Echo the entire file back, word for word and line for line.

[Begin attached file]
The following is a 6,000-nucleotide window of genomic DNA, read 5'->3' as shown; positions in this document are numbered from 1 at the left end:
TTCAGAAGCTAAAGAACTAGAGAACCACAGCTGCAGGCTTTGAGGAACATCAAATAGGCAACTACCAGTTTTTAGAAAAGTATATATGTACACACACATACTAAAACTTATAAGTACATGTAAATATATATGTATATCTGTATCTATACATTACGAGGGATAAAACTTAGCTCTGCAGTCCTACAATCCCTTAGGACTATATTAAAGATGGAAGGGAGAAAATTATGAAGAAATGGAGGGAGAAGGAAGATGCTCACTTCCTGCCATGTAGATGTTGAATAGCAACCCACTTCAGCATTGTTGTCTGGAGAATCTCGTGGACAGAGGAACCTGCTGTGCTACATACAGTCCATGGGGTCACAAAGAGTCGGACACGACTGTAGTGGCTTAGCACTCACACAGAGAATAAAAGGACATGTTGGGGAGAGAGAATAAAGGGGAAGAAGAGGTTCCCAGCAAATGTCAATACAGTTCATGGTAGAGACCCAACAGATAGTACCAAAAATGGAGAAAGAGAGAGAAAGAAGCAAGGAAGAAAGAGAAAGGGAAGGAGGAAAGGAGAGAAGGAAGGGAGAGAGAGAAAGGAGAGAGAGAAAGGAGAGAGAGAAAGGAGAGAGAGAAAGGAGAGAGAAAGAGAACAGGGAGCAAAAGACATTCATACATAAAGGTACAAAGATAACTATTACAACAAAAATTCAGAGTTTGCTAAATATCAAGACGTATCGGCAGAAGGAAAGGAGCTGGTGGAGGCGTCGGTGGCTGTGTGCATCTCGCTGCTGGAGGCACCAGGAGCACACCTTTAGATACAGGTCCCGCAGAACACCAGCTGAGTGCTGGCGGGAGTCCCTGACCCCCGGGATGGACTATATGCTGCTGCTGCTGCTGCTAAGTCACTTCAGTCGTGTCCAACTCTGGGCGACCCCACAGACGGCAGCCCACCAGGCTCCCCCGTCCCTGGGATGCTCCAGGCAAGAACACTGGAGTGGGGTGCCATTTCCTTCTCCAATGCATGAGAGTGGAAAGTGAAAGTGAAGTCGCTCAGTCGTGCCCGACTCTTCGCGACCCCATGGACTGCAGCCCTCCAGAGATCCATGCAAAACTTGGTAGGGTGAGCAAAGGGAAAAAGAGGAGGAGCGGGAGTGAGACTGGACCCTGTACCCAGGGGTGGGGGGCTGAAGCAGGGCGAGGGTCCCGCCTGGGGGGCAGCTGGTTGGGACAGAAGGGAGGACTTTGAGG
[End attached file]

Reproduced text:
The following is a 6,000-nucleotide window of genomic DNA, read 5'->3' as shown; positions in this document are numbered from 1 at the left end:
TTCAGAAGCTAAAGAACTAGAGAACCACAGCTGCAGGCTTTGAGGAACATCAAATAGGCAACTACCAGTTTTTAGAAAAGTATATATGTACACACACATACTAAAACTTATAAGTACATGTAAATATATATGTATATCTGTATCTATACATTACGAGGGATAAAACTTAGCTCTGCAGTCCTACAATCCCTTAGGACTATATTAAAGATGGAAGGGAGAAAATTATGAAGAAATGGAGGGAGAAGGAAGATGCTCACTTCCTGCCATGTAGATGTTGAATAGCAACCCACTTCAGCATTGTTGTCTGGAGAATCTCGTGGACAGAGGAACCTGCTGTGCTACATACAGTCCATGGGGTCACAAAGAGTCGGACACGACTGTAGTGGCTTAGCACTCACACAGAGAATAAAAGGACATGTTGGGGAGAGAGAATAAAGGGGAAGAAGAGGTTCCCAGCAAATGTCAATACAGTTCATGGTAGAGACCCAACAGATAGTACCAAAAATGGAGAAAGAGAGAGAAAGAAGCAAGGAAGAAAGAGAAAGGGAAGGAGGAAAGGAGAGAAGGAAGGGAGAGAGAGAAAGGAGAGAGAGAAAGGAGAGAGAGAAAGGAGAGAGAGAAAGGAGAGAGAAAGAGAACAGGGAGCAAAAGACATTCATACATAAAGGTACAAAGATAACTATTACAACAAAAATTCAGAGTTTGCTAAATATCAAGACGTATCGGCAGAAGGAAAGGAGCTGGTGGAGGCGTCGGTGGCTGTGTGCATCTCGCTGCTGGAGGCACCAGGAGCACACCTTTAGATACAGGTCCCGCAGAACACCAGCTGAGTGCTGGCGGGAGTCCCTGACCCCCGGGATGGACTATATGCTGCTGCTGCTGCTGCTAAGTCACTTCAGTCGTGTCCAACTCTGGGCGACCCCACAGACGGCAGCCCACCAGGCTCCCCCGTCCCTGGGATGCTCCAGGCAAGAACACTGGAGTGGGGTGCCATTTCCTTCTCCAATGCATGAGAGTGGAAAGTGAAAGTGAAGTCGCTCAGTCGTGCCCGACTCTTCGCGACCCCATGGACTGCAGCCCTCCAGAGATCCATGCAAAACTTGGTAGGGTGAGCAAAGGGAAAAAGAGGAGGAGCGGGAGTGAGACTGGACCCTGTACCCAGGGGTGGGGGGCTGAAGCAGGGCGAGGGTCCCGCCTGGGGGGCAGCTGGTTGGGACAGAAGGGAGGACTTTGAGG